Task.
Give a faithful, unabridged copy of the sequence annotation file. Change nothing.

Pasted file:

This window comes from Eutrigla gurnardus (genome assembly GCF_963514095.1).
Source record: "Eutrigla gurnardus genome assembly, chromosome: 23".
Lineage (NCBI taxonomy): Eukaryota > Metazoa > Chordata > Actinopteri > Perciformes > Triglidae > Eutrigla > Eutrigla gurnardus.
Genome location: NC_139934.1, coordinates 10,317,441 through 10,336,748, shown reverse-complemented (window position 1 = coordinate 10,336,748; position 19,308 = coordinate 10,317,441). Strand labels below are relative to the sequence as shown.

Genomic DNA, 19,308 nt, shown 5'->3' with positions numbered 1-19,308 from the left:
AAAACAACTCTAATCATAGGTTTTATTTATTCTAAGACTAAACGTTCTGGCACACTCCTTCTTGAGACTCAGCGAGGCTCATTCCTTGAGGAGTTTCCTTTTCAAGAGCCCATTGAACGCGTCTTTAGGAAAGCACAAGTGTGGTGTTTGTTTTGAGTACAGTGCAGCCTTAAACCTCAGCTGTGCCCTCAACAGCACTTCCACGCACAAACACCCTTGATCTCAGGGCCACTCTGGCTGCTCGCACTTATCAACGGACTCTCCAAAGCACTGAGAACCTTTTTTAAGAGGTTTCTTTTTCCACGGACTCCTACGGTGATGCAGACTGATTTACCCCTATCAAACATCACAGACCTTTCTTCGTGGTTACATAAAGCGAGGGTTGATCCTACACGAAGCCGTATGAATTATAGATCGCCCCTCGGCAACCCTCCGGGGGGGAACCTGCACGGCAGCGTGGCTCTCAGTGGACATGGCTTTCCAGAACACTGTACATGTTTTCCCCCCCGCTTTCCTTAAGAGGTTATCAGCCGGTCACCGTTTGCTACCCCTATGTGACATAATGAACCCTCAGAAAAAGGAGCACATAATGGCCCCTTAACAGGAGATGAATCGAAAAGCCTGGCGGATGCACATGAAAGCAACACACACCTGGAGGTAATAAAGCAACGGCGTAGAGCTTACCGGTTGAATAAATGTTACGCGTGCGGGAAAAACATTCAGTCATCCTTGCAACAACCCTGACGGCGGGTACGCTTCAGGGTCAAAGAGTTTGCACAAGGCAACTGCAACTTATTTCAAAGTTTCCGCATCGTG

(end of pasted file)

This window comes from Eutrigla gurnardus (genome assembly GCF_963514095.1).
Source record: "Eutrigla gurnardus genome assembly, chromosome: 23".
Lineage (NCBI taxonomy): Eukaryota > Metazoa > Chordata > Actinopteri > Perciformes > Triglidae > Eutrigla > Eutrigla gurnardus.
Genome location: NC_139934.1, coordinates 10,317,441 through 10,336,748, shown reverse-complemented (window position 1 = coordinate 10,336,748; position 19,308 = coordinate 10,317,441). Strand labels below are relative to the sequence as shown.

Genomic DNA, 19,308 nt, shown 5'->3' with positions numbered 1-19,308 from the left:
AAAACAACTCTAATCATAGGTTTTATTTATTCTAAGACTAAACGTTCTGGCACACTCCTTCTTGAGACTCAGCGAGGCTCATTCCTTGAGGAGTTTCCTTTTCAAGAGCCCATTGAACGCGTCTTTAGGAAAGCACAAGTGTGGTGTTTGTTTTGAGTACAGTGCAGCCTTAAACCTCAGCTGTGCCCTCAACAGCACTTCCACGCACAAACACCCTTGATCTCAGGGCCACTCTGGCTGCTCGCACTTATCAACGGACTCTCCAAAGCACTGAGAACCTTTTTTAAGAGGTTTCTTTTTCCACGGACTCCTACGGTGATGCAGACTGATTTACCCCTATCAAACATCACAGACCTTTCTTCGTGGTTACATAAAGCGAGGGTTGATCCTACACGAAGCCGTATGAATTATAGATCGCCCCTCGGCAACCCTCCGGGGGGGAACCTGCACGGCAGCGTGGCTCTCAGTGGACATGGCTTTCCAGAACACTGTACATGTTTTCCCCCCCGCTTTCCTTAAGAGGTTATCAGCCGGTCACCGTTTGCTACCCCTATGTGACATAATGAACCCTCAGAAAAAGGAGCACATAATGGCCCCTTAACAGGAGATGAATCGAAAAGCCTGGCGGATGCACATGAAAGCAACACACACCTGGAGGTAATAAAGCAACGGCGTAGAGCTTACCGGTTGAATAAATGTTACGCGTGCGGGAAAAACATTCAGTCATCCTTGCAACAACCCTGACGGCGGGTACGCTTCAGGGTCAAAGAGTTTGCACAAGGCAACTGCAACTTATTTCAAAGTTTCCGCATCGTG